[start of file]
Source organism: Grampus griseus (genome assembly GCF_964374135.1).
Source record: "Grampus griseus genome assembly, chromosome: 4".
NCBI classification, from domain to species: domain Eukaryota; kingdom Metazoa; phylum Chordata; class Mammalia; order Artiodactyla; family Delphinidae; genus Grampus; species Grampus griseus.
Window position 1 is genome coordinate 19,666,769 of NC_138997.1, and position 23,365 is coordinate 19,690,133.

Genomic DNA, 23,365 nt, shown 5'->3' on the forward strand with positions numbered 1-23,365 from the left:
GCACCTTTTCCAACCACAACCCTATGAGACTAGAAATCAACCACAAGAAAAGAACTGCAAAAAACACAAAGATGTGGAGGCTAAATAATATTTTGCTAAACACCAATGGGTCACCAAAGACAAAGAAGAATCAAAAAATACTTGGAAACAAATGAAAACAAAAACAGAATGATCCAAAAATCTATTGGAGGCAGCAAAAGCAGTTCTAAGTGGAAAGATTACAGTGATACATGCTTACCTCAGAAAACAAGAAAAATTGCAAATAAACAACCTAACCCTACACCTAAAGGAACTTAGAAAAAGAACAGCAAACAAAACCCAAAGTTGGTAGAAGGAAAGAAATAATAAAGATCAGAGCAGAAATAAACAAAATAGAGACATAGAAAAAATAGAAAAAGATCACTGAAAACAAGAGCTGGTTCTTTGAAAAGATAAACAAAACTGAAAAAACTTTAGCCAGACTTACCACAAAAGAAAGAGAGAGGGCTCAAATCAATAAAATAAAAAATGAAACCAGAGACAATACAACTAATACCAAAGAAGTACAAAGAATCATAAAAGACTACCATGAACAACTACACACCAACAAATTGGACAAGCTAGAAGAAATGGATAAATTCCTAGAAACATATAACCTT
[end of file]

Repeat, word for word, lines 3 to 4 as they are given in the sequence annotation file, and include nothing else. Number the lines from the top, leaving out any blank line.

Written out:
NCBI classification, from domain to species: domain Eukaryota; kingdom Metazoa; phylum Chordata; class Mammalia; order Artiodactyla; family Delphinidae; genus Grampus; species Grampus griseus.
Window position 1 is genome coordinate 19,666,769 of NC_138997.1, and position 23,365 is coordinate 19,690,133.